An Englishman saw an inscription on a tombstone: 
"Here lies an honest lawyer." No name was given, because 
the lawyer's name was Strange and every passerby, on 
seeing the inscription, would exclaim, "How Strange !" On 
coming home the Englishman related his experience of the 
nameless epitaph of the lawyer, Strange : " 'Here lies an 
honest lawyer/ Everybody who will pass by will exclaim: 
'How peculiar!'" 

Jack laughed at Harry's coat because it was too short. 
On which Harry remarked that it would be long enough 
before he got another one. Later on Jack communicated 
the joke to his friend Tom. 

"Tom," he said, "I heard a capital joke made by Harry. 
I told Harry that his coat was too short, and he said that 
it would be a long time before he got another." 

"Where is the joke," asked Tom. 

"Ah," exclaimed Jack, "but it was an excellent joke 
when Harry made it." 

A man named Herring fell into a ditch. A wag passing 
by said: "There, Herring, you are in a fine pickle." A 
gentleman thick of wits heard it and told the story to his 

"A man by name Herring fell into a ditch and a fellow 
passed by and said : 'There, Herring, you are in a fine con- 
dition.' " 

"Well," observed one of the company, "where is the 

"It was a good one when I heard it." 

We have pointed out before that a joke falls flat if 
addressed to people who have not the proper training, 
knowledge, and experience. The comedies of Aristoph- 
anes will hardly be appreciated by a Hindoo or by a 



Chinaman, nor would Boccaccio or Voltaire have been 
appreciated by a Greek or Roman audience. One must 
take into consideration the knowledge and experience of 
the people addressed. If the mass of associations, 
whether conscious or subconscious, is wanting, the whole 
play is lost. The joke does not call forth the appropriate 
associations and is either ignored or is even misunder-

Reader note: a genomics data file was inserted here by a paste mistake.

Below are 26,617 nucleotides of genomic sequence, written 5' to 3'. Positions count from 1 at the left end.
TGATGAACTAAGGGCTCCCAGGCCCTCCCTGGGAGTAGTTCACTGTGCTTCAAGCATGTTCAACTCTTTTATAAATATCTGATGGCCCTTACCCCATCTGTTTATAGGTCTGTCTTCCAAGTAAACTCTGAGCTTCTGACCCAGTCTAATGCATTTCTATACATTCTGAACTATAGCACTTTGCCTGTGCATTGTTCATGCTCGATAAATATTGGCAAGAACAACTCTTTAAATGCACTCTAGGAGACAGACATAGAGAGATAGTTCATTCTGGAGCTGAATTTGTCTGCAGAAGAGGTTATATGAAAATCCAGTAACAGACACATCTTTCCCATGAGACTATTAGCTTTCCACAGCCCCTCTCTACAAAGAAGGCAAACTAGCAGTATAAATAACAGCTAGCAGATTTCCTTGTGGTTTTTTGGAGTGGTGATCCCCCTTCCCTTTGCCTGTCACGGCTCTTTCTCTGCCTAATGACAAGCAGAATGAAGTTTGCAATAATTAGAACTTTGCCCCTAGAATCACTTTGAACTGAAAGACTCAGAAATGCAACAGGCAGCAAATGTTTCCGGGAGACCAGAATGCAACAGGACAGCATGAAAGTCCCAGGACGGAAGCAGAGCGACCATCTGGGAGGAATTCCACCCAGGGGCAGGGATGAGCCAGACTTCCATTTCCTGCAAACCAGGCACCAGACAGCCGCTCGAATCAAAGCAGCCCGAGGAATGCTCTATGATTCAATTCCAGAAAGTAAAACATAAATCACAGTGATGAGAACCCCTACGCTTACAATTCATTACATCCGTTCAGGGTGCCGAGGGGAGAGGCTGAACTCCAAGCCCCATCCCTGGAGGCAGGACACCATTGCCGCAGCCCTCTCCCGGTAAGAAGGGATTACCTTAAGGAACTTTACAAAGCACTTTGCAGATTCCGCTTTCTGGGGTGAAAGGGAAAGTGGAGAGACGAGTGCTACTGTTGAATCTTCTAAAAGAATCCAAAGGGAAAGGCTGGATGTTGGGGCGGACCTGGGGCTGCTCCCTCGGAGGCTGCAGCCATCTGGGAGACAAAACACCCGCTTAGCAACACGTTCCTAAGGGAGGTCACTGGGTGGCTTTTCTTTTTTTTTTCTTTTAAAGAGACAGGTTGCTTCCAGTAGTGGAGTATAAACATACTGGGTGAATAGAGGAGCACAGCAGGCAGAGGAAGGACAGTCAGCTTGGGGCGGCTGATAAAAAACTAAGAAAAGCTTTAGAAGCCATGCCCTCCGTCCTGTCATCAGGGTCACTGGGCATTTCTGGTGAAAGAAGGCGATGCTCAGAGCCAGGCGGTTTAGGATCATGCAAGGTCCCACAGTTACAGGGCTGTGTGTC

stood. To appreciate a joke it must first of all be under- 
stood, and this presupposes the presence of conscious and 
subconscious associations which form the mass that ap- 
perceives the joke. 

If we inspect the inner structure and function of the 
ludicrous, in whatever form it may be expressed, we find 
that these so-called apperceiving or synthetizing masses 
of association, whether conscious or subconscious, form 
the mainsprings of the joke or of the ludicrous. The 
force of the joke or of the ludicrous lies in the upheaval 
of masses of conscious and subconscious associations. 
All these associations must converge toward one focus 
in showing the low standard, the silliness of what is 
claimed to be normal, or what is thought to be superior. 

The main force of the joke or of the situation re- 
garded as ludicrous is the allusion, the suggestiveness, 
the great mass of associations of inferiority and superi- 
ority which becomes stirred up in the depths of the mind, 
conscious and subconscious. The stronger the allusion 
or the suggestiveness the greater the mass of conscious 
and subconscious associations. The more such associa- 
tions are awakened to activity, the keener is the apprecia- 
tion of the joke or of the ludicrous side of the object, 
of the person, or of the given situation. The allusion, 
the suggestiveness of the inferiority of the object laughed 
at forms the mainspring of the witty and the comic. In 



fact, we may say that this holds true, not only of, the 
comic, but of all wit. 

Aristotle pointed out the important fact that mental 
activity of the free and artistic type is one of the greatest 
sources of enjoyment in human life. Now, in a joke, as 
in all good wit, the hint is given and the rest is left to 
the listener or the reader. If the whole mass of associa- 
tions heave up at the hint given and the target aimed at 
is hit by the reader or listener, the latter feels the joy of 
free activity accompanied with the feeling of superiority 
and the consciousness of inferiority of the ridiculed ob- 
ject. The listener has the consciousness of wisdom, and 
the object is an example of folly and stupidity. This is 
the source of the comic. 

Putting it from a purely logical standpoint, all forms